2. Olivia, thanks for the comment! Like I responded on Facebook, it's always good to know there are other women who feel the same way about being feminine while being Soldiers. I think it's completely unfair to have to compartmentalize being a female AND being a Soldier, and that's a great point that we shouldn't have to be sorry for being professional, feminine Soldiers.

  3. Although I agree that the military polices women to make sure they don't look too feminine, I think you neglected to note that they also make sure they're not TOO masculine either.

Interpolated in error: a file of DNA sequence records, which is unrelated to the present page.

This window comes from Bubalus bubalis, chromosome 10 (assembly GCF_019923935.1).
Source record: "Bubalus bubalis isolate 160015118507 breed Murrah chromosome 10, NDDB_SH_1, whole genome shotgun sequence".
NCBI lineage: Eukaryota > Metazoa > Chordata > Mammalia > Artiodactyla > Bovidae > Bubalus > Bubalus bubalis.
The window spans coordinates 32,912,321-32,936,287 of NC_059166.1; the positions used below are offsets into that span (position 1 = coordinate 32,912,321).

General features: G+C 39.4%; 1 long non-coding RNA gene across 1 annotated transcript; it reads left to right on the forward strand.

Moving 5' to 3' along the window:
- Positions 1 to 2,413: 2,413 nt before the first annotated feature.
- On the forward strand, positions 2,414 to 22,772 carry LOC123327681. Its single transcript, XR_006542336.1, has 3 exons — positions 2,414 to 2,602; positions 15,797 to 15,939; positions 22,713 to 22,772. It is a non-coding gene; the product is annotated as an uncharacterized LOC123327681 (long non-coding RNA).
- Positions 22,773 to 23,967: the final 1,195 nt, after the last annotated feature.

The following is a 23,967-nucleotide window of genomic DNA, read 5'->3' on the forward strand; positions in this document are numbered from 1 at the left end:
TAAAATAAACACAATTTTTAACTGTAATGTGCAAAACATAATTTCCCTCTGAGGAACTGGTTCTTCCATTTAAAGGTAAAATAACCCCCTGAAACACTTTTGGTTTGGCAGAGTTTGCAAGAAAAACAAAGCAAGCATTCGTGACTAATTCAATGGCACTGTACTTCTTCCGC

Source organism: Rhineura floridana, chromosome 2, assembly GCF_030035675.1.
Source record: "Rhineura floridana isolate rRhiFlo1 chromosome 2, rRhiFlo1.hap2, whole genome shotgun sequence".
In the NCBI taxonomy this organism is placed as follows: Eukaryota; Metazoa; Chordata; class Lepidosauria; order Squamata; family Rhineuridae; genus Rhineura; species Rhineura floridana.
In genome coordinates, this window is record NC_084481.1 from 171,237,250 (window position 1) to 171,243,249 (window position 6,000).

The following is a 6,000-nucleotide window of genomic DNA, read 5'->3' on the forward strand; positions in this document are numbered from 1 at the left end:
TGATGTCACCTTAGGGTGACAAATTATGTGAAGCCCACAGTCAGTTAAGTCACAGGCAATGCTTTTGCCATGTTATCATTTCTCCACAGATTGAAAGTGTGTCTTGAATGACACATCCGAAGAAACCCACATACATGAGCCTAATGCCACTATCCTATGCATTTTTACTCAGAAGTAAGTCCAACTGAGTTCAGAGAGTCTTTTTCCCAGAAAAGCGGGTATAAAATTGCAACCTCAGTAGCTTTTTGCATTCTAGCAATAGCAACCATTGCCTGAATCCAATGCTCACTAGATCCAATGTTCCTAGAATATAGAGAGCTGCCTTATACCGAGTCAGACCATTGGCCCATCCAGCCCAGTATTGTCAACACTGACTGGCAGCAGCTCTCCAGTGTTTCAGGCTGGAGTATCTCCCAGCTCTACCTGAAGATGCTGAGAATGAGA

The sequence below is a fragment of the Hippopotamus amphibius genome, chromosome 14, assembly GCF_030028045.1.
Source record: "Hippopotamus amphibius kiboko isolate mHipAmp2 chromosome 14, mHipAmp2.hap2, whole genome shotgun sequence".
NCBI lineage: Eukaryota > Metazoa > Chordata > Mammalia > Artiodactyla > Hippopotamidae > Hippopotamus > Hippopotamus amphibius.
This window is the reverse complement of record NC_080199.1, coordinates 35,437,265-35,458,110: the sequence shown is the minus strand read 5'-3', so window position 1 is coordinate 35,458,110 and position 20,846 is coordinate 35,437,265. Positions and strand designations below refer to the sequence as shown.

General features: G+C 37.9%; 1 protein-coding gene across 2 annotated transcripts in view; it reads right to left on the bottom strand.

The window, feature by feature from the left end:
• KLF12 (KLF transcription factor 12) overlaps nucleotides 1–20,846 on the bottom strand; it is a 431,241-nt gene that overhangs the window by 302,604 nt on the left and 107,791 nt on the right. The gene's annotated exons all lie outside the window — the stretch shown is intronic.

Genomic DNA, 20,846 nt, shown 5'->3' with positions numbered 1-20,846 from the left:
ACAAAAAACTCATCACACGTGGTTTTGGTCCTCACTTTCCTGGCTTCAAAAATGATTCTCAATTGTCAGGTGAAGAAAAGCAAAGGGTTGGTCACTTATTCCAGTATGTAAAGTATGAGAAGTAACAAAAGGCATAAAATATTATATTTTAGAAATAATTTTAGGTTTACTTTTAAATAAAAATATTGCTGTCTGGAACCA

Women can have short hair, but not as short as the men's. Also, in Class A's, men wear ties and a service cap, whereas women wear a different garmant around their necks and wear a much more feminized bowler hat. Women don't have the option to wear the masculine version of the uniform.

    It seems that the military condemns feminitity as weak and unprofessional but simultaneously mandates women possess a certain amount of it.

  4. Katie, that's a really great point regarding the Army's view of being feminine but not being allowed to be too masculine either. A couple of people had actually mentioned that on the SMA's blog. Unless the regulation changed, women are allowed to wear the tie with their Class A's, but they are still required to wear skirts to formal functions after 1800 when they are in ASU's/Class A's.